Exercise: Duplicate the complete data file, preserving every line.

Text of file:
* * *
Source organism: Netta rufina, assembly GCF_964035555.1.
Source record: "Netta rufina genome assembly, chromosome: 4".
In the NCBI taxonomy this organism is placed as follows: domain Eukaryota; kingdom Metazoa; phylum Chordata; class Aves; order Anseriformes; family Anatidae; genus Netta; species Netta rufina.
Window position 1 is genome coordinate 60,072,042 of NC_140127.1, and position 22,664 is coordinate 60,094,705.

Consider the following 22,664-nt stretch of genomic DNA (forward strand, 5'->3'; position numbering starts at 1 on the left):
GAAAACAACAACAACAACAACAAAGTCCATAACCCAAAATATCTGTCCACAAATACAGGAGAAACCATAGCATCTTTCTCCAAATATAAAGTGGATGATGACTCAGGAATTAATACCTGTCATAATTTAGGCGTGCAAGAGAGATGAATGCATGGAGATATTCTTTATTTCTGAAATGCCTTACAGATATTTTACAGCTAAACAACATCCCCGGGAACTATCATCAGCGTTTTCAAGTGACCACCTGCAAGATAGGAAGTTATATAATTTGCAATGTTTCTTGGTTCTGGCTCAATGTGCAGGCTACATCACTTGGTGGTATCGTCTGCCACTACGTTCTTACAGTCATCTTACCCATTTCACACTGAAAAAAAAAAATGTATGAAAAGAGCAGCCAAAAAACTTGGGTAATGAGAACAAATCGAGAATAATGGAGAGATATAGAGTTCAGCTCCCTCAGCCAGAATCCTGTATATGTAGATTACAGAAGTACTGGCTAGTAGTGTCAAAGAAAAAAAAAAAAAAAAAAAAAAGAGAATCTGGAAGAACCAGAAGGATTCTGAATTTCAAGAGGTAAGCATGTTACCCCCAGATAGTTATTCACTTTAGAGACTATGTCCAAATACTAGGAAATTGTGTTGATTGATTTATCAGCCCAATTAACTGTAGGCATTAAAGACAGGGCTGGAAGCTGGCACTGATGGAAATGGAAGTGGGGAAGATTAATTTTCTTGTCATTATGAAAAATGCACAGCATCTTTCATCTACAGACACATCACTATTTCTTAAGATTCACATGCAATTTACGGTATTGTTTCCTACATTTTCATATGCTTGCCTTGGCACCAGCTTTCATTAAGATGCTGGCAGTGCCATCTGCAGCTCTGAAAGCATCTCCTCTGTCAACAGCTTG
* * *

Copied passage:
Source organism: Netta rufina, assembly GCF_964035555.1.
Source record: "Netta rufina genome assembly, chromosome: 4".
In the NCBI taxonomy this organism is placed as follows: domain Eukaryota; kingdom Metazoa; phylum Chordata; class Aves; order Anseriformes; family Anatidae; genus Netta; species Netta rufina.
Window position 1 is genome coordinate 60,072,042 of NC_140127.1, and position 22,664 is coordinate 60,094,705.

Consider the following 22,664-nt stretch of genomic DNA (forward strand, 5'->3'; position numbering starts at 1 on the left):
GAAAACAACAACAACAACAACAAAGTCCATAACCCAAAATATCTGTCCACAAATACAGGAGAAACCATAGCATCTTTCTCCAAATATAAAGTGGATGATGACTCAGGAATTAATACCTGTCATAATTTAGGCGTGCAAGAGAGATGAATGCATGGAGATATTCTTTATTTCTGAAATGCCTTACAGATATTTTACAGCTAAACAACATCCCCGGGAACTATCATCAGCGTTTTCAAGTGACCACCTGCAAGATAGGAAGTTATATAATTTGCAATGTTTCTTGGTTCTGGCTCAATGTGCAGGCTACATCACTTGGTGGTATCGTCTGCCACTACGTTCTTACAGTCATCTTACCCATTTCACACTGAAAAAAAAAAATGTATGAAAAGAGCAGCCAAAAAACTTGGGTAATGAGAACAAATCGAGAATAATGGAGAGATATAGAGTTCAGCTCCCTCAGCCAGAATCCTGTATATGTAGATTACAGAAGTACTGGCTAGTAGTGTCAAAGAAAAAAAAAAAAAAAAAAAAAAGAGAATCTGGAAGAACCAGAAGGATTCTGAATTTCAAGAGGTAAGCATGTTACCCCCAGATAGTTATTCACTTTAGAGACTATGTCCAAATACTAGGAAATTGTGTTGATTGATTTATCAGCCCAATTAACTGTAGGCATTAAAGACAGGGCTGGAAGCTGGCACTGATGGAAATGGAAGTGGGGAAGATTAATTTTCTTGTCATTATGAAAAATGCACAGCATCTTTCATCTACAGACACATCACTATTTCTTAAGATTCACATGCAATTTACGGTATTGTTTCCTACATTTTCATATGCTTGCCTTGGCACCAGCTTTCATTAAGATGCTGGCAGTGCCATCTGCAGCTCTGAAAGCATCTCCTCTGTCAACAGCTTG